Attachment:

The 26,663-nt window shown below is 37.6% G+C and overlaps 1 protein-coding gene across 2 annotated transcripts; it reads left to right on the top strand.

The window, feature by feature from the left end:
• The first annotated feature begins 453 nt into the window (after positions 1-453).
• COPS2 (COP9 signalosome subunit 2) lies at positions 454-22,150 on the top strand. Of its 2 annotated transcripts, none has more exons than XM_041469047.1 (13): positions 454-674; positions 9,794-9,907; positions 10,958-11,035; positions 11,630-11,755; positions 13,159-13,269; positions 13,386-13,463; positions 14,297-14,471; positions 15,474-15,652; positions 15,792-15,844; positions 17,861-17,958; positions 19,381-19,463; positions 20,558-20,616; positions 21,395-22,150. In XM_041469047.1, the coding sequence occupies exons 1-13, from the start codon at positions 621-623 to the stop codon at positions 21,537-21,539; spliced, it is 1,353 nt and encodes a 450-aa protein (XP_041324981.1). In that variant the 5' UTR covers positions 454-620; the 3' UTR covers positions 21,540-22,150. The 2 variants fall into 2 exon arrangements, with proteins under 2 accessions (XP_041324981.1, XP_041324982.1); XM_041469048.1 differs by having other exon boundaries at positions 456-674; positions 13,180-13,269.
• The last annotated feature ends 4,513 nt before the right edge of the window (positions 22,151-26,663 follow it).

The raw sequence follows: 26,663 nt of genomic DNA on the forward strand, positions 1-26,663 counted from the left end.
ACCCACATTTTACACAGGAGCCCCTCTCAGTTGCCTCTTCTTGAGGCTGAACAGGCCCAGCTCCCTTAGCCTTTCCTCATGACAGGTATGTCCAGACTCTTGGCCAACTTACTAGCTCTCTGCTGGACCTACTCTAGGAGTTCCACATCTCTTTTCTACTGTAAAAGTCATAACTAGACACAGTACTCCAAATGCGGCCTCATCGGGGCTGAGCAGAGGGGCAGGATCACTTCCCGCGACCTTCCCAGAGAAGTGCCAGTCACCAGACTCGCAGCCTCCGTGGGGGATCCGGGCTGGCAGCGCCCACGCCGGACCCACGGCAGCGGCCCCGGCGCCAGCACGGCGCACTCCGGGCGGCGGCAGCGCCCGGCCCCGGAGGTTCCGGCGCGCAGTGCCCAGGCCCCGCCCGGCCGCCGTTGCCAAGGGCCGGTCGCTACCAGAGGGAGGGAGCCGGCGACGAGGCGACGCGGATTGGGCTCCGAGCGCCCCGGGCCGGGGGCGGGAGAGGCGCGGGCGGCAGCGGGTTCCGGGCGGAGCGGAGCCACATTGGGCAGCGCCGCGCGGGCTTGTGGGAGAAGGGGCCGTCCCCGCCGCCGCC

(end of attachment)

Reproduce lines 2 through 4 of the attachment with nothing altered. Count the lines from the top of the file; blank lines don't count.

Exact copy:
The window, feature by feature from the left end:
• The first annotated feature begins 453 nt into the window (after positions 1-453).
• COPS2 (COP9 signalosome subunit 2) lies at positions 454-22,150 on the top strand. Of its 2 annotated transcripts, none has more exons than XM_041469047.1 (13): positions 454-674; positions 9,794-9,907; positions 10,958-11,035; positions 11,630-11,755; positions 13,159-13,269; positions 13,386-13,463; positions 14,297-14,471; positions 15,474-15,652; positions 15,792-15,844; positions 17,861-17,958; positions 19,381-19,463; positions 20,558-20,616; positions 21,395-22,150. In XM_041469047.1, the coding sequence occupies exons 1-13, from the start codon at positions 621-623 to the stop codon at positions 21,537-21,539; spliced, it is 1,353 nt and encodes a 450-aa protein (XP_041324981.1). In that variant the 5' UTR covers positions 454-620; the 3' UTR covers positions 21,540-22,150. The 2 variants fall into 2 exon arrangements, with proteins under 2 accessions (XP_041324981.1, XP_041324982.1); XM_041469048.1 differs by having other exon boundaries at positions 456-674; positions 13,180-13,269.